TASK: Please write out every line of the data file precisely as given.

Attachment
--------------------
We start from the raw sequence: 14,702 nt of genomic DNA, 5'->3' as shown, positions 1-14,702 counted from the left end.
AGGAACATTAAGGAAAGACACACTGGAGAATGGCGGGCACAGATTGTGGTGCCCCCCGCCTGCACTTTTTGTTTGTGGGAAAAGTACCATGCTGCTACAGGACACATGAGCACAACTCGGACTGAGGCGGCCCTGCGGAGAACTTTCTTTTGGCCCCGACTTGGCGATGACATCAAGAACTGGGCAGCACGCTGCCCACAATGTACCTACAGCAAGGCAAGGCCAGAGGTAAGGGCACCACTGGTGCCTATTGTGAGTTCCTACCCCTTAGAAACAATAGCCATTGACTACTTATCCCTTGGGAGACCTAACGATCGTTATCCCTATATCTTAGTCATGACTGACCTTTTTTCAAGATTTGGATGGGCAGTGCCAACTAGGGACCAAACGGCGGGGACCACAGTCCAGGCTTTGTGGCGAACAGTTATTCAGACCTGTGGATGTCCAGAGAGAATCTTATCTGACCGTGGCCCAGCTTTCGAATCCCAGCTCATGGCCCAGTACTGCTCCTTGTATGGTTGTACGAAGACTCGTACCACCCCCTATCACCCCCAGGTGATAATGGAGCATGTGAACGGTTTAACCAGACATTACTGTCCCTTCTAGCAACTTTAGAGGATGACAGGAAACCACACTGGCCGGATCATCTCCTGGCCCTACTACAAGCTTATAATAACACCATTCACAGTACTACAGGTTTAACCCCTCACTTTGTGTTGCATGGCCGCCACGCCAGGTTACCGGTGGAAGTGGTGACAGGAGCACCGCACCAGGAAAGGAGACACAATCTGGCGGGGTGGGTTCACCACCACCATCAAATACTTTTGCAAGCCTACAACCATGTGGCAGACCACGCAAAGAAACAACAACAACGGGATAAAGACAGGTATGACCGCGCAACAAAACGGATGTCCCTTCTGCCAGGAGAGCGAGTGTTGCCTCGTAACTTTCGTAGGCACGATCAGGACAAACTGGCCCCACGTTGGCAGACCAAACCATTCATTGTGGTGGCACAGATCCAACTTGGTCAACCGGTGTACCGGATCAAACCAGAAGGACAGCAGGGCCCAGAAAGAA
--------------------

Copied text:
We start from the raw sequence: 14,702 nt of genomic DNA, 5'->3' as shown, positions 1-14,702 counted from the left end.
AGGAACATTAAGGAAAGACACACTGGAGAATGGCGGGCACAGATTGTGGTGCCCCCCGCCTGCACTTTTTGTTTGTGGGAAAAGTACCATGCTGCTACAGGACACATGAGCACAACTCGGACTGAGGCGGCCCTGCGGAGAACTTTCTTTTGGCCCCGACTTGGCGATGACATCAAGAACTGGGCAGCACGCTGCCCACAATGTACCTACAGCAAGGCAAGGCCAGAGGTAAGGGCACCACTGGTGCCTATTGTGAGTTCCTACCCCTTAGAAACAATAGCCATTGACTACTTATCCCTTGGGAGACCTAACGATCGTTATCCCTATATCTTAGTCATGACTGACCTTTTTTCAAGATTTGGATGGGCAGTGCCAACTAGGGACCAAACGGCGGGGACCACAGTCCAGGCTTTGTGGCGAACAGTTATTCAGACCTGTGGATGTCCAGAGAGAATCTTATCTGACCGTGGCCCAGCTTTCGAATCCCAGCTCATGGCCCAGTACTGCTCCTTGTATGGTTGTACGAAGACTCGTACCACCCCCTATCACCCCCAGGTGATAATGGAGCATGTGAACGGTTTAACCAGACATTACTGTCCCTTCTAGCAACTTTAGAGGATGACAGGAAACCACACTGGCCGGATCATCTCCTGGCCCTACTACAAGCTTATAATAACACCATTCACAGTACTACAGGTTTAACCCCTCACTTTGTGTTGCATGGCCGCCACGCCAGGTTACCGGTGGAAGTGGTGACAGGAGCACCGCACCAGGAAAGGAGACACAATCTGGCGGGGTGGGTTCACCACCACCATCAAATACTTTTGCAAGCCTACAACCATGTGGCAGACCACGCAAAGAAACAACAACAACGGGATAAAGACAGGTATGACCGCGCAACAAAACGGATGTCCCTTCTGCCAGGAGAGCGAGTGTTGCCTCGTAACTTTCGTAGGCACGATCAGGACAAACTGGCCCCACGTTGGCAGACCAAACCATTCATTGTGGTGGCACAGATCCAACTTGGTCAACCGGTGTACCGGATCAAACCAGAAGGACAGCAGGGCCCAGAAAGAA